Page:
By Jai Kumar Verma
New Delhi. 14 November 2020. The US presidential election is not only significant for United States, but it is important across the globe as policies emanating from Washington impact the whole world. As the relation between two principal democracies of the world is strengthening, the result of US presidential elections were eagerly awaited in India too. Now the change in White House is imminent hence New Delhi is also analysing this transformation and its impact on India.
Joe Biden won the US presidential election, and in all probability, he will take oath as 46th President of United States of America on 20 January 2021. Biden who also worked as Vice President with Barak Obama always promoted close relationship with India. In 2006, three years before becoming Vice President, Biden stated that “My dream is that in 2020, the two closest nations in the world will be India and the United States.”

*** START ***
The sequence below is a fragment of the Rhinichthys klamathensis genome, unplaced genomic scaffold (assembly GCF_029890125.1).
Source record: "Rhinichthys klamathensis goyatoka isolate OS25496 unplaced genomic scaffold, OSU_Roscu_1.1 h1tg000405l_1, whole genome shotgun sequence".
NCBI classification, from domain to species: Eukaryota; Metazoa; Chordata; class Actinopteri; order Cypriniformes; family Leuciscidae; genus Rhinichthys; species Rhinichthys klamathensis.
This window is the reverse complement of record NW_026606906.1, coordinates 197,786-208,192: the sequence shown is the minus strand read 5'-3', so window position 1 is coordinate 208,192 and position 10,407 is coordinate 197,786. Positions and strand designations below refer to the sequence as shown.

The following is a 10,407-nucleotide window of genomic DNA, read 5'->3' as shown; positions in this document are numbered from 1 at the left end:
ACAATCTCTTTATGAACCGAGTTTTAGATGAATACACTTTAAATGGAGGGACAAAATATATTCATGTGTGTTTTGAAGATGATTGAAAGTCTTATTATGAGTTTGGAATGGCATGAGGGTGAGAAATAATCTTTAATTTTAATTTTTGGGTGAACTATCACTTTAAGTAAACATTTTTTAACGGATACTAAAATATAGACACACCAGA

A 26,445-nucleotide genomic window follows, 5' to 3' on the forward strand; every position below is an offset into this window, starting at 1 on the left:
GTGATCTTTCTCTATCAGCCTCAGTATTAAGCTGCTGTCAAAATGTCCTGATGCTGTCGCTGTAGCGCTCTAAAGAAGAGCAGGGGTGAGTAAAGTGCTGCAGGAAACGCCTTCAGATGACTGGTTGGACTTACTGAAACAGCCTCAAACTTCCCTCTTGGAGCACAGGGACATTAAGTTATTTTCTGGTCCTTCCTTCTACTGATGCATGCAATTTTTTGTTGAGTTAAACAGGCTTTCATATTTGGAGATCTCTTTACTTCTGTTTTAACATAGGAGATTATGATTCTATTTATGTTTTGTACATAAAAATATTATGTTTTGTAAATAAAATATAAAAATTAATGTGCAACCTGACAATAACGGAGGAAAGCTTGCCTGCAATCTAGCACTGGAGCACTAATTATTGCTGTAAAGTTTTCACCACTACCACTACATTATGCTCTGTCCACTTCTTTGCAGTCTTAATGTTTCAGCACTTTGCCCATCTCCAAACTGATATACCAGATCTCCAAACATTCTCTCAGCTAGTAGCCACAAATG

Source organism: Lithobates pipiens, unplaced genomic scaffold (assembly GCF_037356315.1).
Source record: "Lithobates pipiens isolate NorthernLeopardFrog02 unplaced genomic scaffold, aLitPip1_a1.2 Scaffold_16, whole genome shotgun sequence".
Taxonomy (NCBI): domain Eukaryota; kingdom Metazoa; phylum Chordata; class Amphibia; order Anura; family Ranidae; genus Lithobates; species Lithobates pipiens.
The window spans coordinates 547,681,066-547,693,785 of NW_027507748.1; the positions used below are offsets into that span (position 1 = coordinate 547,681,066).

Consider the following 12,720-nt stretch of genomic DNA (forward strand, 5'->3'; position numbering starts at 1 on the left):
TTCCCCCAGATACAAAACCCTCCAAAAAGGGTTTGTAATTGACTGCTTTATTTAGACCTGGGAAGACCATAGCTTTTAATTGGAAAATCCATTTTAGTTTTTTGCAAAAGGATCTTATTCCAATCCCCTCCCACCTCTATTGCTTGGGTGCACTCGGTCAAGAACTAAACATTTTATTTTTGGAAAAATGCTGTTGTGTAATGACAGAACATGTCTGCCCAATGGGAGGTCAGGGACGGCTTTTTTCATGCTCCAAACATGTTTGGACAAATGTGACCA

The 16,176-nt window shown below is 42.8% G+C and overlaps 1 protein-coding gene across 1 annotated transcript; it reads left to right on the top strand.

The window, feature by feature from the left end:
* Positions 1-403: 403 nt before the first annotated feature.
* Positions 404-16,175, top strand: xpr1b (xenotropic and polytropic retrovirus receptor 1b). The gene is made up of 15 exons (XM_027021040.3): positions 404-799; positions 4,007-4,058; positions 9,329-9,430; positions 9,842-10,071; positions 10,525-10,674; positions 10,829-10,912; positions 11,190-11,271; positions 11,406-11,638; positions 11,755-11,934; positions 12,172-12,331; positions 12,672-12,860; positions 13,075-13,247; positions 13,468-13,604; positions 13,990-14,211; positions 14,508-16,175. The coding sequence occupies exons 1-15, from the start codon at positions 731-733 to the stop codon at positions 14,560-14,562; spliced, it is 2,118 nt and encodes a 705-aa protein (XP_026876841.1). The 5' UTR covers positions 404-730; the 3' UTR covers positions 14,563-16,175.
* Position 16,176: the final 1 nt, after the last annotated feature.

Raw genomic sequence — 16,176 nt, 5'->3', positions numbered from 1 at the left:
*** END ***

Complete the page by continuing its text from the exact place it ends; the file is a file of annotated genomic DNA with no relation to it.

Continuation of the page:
Biden played a pivotal role as Chairman of the Senate Foreign Relations Committee as well as Vice President to improve US India relations. In 2008 Biden convinced both Democrats as well as Republicans to accept nuclear deal with India. Biden as Vice President supported the expansion of United Nations Security Council (UNSC) and Indian membership in UNSC. Obama-Biden government made India a “Major Defence Partner” of USA which made India entitle to get advance and critical technology which helped India to strengthen its defence forces.
In 2016 Obama-Biden government also signed Logistics Exchange Memorandum of Agreement (LEMOA) which was the first out of three foundational pacts which are necessary for close defence relationship between India and USA. LEMOA is important as now Indian military can get supplies of spare parts and services from US bases. LEMOA is also useful for Navies of both the countries as they are working together in India-Pacific. Later India signed Communications Compatibility and Security Agreement (COMCASA) and Basic Exchange and Cooperation Agreement for Geo-Spatial Cooperation (BECA) with USA during the tenure of President Trump.
The cooperation on handling terrorism would also be strengthened between India and US during Biden presidency. The policy paper released by president elect Biden during his campaign mentions that “Biden believes there can be no tolerance for terrorism in South Asia – cross-border or otherwise”. India is the prime victim of cross-border terrorism while Pakistan is the main sponsor of it. The document also mentions that US would push India to become a permanent member of UN.